1992 Annual Report
Boosting the Manufacturing Sector’s Growth and Competitiveness
By the 1990s, northeastern Ohio, like the nation, had lost a significant number of manufacturing jobs. Nevertheless, more than one-fifth of all jobs in the region were still in manufacturing, and each year the sector generated more than $11 billion in payroll spending. Especially concerned about the retention and expansion of Cleveland-based manufacturing companies, the Cleveland Foundation provided more than $210,000 in 1992 to the Cleveland Advanced Manufacturing Program (CAMP) to enable the management and technology consultants to open a “teaching factory” for college students.
Working in collaboration with Cuyahoga Community College and Cleveland State University, CAMP’s Manufacturing Learning Center offered hands-on courses that supplemented the colleges’ curricula in order to produce the highly skilled workers needed to ensure the competitiveness and growth of Cleveland’s small to mid-sized manufacturing companies. A second grant of $200,000 in 1994 helped CAMP obtain $5 million in federal monies to expand the reach of the learning center, which had already gained national prominence for the effectiveness of its training, to older workers.
Gateway’s Public Plaza and Art
When completed in 1994, Gateway—the intended home of the Cleveland Indians’ new baseball stadium and the Cleveland Cavaliers’ new basketball arena—was expected to dramatically enhance downtown’s attractiveness as a destination for tourists and residents. To ensure that the public spaces surrounding the sports complex were as exciting as the stadium and arena themselves, in 1992 the Cleveland Foundation made a $750,000 grant and a $2 million program-related investment to provide Gateway Economic Development Corporation with the resources to design and construct gracious exterior plazas filled with public art.
A competitive application process overseen by Cleveland Public Art attracted 125 submissions, from which four artists were commissioned to create outdoor works that became overnight sensations with fans. R. M. Fischer’s Sports Stacks, incorporating elements of the complex’s exhaust system … Nancy Dwyer’s benches entitled Meet Me Here and Who’s on First? … and a planting bed/seating area decorated with Penny Rakoff’s historic photographs of the old Central Market that once occupied the site and Angelica Pozo’s ceramic tiles of market produce would likely not have been created without the support of the foundation’s “patient money.”
The Cleveland Foundation and Its Evolving Urban Strategy
African-American Philanthropy Committee
Raising Awareness of a Rich Tradition of Giving
Beginning with the period before the Civil War, when their charitable focus was on abolishing slavery and securing aid for ex-slaves, through today, when their giving is likely to be combinations of individual and organization voluntarism and monetary or material support of beneficiaries well known to the donor, African Americans have a rich philanthropic history, according to Adrienne Lash Jones, associate professor emerita of African-American studies at Oberlin College.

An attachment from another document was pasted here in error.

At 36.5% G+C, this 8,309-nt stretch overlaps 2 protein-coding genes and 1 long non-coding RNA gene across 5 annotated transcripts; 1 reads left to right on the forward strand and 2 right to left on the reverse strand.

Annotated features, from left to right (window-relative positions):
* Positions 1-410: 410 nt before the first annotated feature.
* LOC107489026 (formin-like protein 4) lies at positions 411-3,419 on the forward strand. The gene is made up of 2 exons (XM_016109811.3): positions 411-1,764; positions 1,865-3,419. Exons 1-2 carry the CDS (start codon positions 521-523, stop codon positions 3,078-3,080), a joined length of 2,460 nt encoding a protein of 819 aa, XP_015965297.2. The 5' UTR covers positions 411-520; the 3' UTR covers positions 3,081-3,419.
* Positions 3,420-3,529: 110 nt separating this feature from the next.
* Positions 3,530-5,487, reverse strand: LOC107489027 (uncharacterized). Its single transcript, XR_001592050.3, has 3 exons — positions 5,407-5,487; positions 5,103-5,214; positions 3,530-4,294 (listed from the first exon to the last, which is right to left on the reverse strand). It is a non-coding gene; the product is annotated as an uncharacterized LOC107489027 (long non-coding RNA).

Dr. Jones, who became a member of the Cleveland Foundation board in 1988, had made scholarly studies of African-American philanthropy, an area of history underappreciated by the larger society and perhaps even by some African Americans themselves. She recognized that the Cleveland Foundation was well positioned to help raise awareness among African-American Clevelanders about the societal impact and personal rewards of philanthropic engagement.
In 1993, Dr. Jones, several other current or former members of the foundation’s board, including the Reverend Elmo A. Bean (upper left), pastor of St. James A.M.E. Church, Doris A. Evans, M.D. (upper right), and businessman David G. Hill (bottom right), and a select number of other African-American civic leaders, including Cleveland Municipal Court judge Lillian W. Burke (bottom left), accepted the foundation’s invitation to form an African-American outreach advisory committee.
The group, which was renamed the African-American Philanthropy Committee in 2001, has sought, through a variety of educational activities, to nurture and broaden the charitable pursuits of African Americans who are generous supporters of their churches or active in fraternal or sororal organizations devoted to community service, and to inspire others who have yet to find a personally meaningful way to give back to their community.
The African-American Philanthropy Committee has recently begun to sponsor biannual summits on the use of wealth for charitable purposes. The 2010 and 2012 summits were open to members of the public and attracted a broad range of attendees, including young adults who were encouraged to perpetuate African-American traditions of philanthropy that can be traced back to (among other antecedents) the Free African Society, a mutual aid society founded by free blacks in Philadelphia in 1787.
1993 Annual Report
Holsey Gates Handyside
Donor of the First Historic Preservation Funds
Cleveland native Holsey Gates Handyside spent more than 30 years in the U.S. Foreign Service, working primarily in the Middle East. The highlight of his career, which began in 1955 and took him to Egypt, Lebanon, Iraq and Libya, was his appointment to serve as ambassador of the West African nation of Mauritania.
Having traveled the world, Ambassador Handyside decided upon his retirement in 1985 to return to his hometown and devote himself to the preservation of his family home in the Cleveland suburb of Bedford. The Queen Anne Revival home, which stands at 762 Broadway Avenue and is listed on the National Register of Historic Places, was built in 1894 by his great-grandfather, Washington Gates, a member of the family that originally settled Gates Mills, Ohio, and later operated a mill near Bedford at the Great Falls of Tinker’s Creek.